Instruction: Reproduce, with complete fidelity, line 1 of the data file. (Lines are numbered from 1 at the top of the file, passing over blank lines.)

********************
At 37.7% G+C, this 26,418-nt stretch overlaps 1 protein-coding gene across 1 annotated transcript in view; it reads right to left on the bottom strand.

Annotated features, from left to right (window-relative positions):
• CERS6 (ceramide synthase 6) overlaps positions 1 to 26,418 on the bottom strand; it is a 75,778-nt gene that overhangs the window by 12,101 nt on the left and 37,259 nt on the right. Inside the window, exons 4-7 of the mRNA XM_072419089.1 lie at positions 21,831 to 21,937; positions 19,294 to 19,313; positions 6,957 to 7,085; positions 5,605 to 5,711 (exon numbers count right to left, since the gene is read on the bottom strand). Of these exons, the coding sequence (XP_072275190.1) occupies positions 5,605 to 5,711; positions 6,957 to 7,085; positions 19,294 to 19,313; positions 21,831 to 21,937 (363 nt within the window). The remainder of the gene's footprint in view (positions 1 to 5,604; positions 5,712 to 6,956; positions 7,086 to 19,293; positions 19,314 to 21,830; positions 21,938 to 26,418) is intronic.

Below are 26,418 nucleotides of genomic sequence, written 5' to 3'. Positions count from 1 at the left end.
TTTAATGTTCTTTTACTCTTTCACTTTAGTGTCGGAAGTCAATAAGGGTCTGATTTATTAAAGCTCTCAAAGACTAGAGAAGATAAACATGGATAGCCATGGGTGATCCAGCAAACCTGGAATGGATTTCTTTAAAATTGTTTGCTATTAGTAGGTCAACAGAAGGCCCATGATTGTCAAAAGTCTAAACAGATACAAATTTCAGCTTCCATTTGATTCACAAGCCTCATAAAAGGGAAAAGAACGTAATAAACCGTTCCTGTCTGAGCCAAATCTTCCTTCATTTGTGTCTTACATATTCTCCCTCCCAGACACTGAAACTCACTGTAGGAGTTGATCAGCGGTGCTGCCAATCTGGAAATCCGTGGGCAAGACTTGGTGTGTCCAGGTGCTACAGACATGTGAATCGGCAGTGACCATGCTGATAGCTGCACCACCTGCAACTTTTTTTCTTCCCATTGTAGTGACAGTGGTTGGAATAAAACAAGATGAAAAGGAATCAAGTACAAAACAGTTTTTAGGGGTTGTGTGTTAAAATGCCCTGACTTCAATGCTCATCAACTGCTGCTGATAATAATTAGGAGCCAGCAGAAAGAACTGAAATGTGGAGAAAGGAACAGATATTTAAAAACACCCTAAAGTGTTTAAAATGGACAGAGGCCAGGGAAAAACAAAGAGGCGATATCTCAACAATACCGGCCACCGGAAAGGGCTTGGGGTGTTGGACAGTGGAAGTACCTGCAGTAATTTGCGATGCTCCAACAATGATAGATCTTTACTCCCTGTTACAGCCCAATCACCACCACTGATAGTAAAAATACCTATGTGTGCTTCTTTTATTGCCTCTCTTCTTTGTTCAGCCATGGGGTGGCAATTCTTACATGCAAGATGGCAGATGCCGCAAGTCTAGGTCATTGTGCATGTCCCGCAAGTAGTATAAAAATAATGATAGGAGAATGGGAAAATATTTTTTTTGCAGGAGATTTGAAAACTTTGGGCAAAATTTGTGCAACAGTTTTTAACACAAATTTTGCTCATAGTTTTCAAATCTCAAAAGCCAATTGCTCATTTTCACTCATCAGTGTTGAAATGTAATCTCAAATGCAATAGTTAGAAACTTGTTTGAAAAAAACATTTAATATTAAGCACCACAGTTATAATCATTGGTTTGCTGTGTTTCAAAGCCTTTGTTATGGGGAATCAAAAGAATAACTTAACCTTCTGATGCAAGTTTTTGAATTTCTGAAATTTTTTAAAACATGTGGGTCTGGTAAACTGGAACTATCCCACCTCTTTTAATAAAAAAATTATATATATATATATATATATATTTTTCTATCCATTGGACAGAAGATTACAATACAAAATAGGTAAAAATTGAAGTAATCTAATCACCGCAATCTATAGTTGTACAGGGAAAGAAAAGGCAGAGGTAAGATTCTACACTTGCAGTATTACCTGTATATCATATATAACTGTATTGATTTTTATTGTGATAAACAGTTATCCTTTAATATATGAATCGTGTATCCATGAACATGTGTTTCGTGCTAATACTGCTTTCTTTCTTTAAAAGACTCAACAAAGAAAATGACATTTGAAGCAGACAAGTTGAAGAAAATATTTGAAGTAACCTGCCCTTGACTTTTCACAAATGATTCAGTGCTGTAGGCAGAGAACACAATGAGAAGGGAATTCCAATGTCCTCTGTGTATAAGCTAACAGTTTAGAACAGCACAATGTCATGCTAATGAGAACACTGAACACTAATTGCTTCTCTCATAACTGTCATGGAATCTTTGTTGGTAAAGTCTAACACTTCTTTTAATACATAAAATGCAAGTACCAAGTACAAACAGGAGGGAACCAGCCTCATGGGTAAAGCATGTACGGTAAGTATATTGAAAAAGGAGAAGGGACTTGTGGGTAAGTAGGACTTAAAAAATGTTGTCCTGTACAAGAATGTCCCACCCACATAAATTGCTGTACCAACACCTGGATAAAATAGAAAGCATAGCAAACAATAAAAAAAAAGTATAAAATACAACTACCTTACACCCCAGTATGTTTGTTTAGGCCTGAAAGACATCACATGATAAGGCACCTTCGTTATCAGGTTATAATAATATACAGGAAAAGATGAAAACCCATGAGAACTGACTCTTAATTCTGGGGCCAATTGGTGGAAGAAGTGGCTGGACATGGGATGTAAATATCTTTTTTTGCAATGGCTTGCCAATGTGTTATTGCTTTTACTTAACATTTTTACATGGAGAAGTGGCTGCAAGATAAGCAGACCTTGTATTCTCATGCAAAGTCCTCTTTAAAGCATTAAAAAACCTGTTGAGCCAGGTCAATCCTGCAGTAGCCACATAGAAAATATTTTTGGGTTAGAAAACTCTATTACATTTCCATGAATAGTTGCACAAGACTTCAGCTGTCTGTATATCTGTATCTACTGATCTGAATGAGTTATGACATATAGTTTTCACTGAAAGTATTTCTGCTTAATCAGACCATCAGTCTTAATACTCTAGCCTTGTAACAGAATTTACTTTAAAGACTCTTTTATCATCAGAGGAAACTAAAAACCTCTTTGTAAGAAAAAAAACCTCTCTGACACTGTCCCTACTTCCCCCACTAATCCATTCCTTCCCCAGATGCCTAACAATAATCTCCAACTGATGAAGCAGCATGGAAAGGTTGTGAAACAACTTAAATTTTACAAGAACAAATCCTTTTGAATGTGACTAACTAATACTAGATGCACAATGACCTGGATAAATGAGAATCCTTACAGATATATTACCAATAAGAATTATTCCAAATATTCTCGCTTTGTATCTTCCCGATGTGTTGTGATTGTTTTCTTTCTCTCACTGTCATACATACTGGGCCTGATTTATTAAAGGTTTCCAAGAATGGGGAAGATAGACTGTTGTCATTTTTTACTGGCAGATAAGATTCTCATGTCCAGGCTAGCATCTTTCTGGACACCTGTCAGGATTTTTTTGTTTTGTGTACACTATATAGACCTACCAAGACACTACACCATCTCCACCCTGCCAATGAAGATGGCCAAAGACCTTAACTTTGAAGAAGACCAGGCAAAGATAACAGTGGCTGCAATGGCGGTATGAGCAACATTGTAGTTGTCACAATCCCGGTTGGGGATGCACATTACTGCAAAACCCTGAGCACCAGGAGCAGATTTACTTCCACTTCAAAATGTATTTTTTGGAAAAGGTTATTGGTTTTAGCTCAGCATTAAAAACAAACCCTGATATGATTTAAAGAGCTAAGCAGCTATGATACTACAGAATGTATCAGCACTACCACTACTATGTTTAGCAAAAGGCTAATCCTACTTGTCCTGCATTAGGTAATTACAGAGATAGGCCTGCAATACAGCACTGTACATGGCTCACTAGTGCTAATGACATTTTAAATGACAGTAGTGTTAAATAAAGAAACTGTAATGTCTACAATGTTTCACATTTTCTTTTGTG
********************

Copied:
At 37.7% G+C, this 26,418-nt stretch overlaps 1 protein-coding gene across 1 annotated transcript in view; it reads right to left on the bottom strand.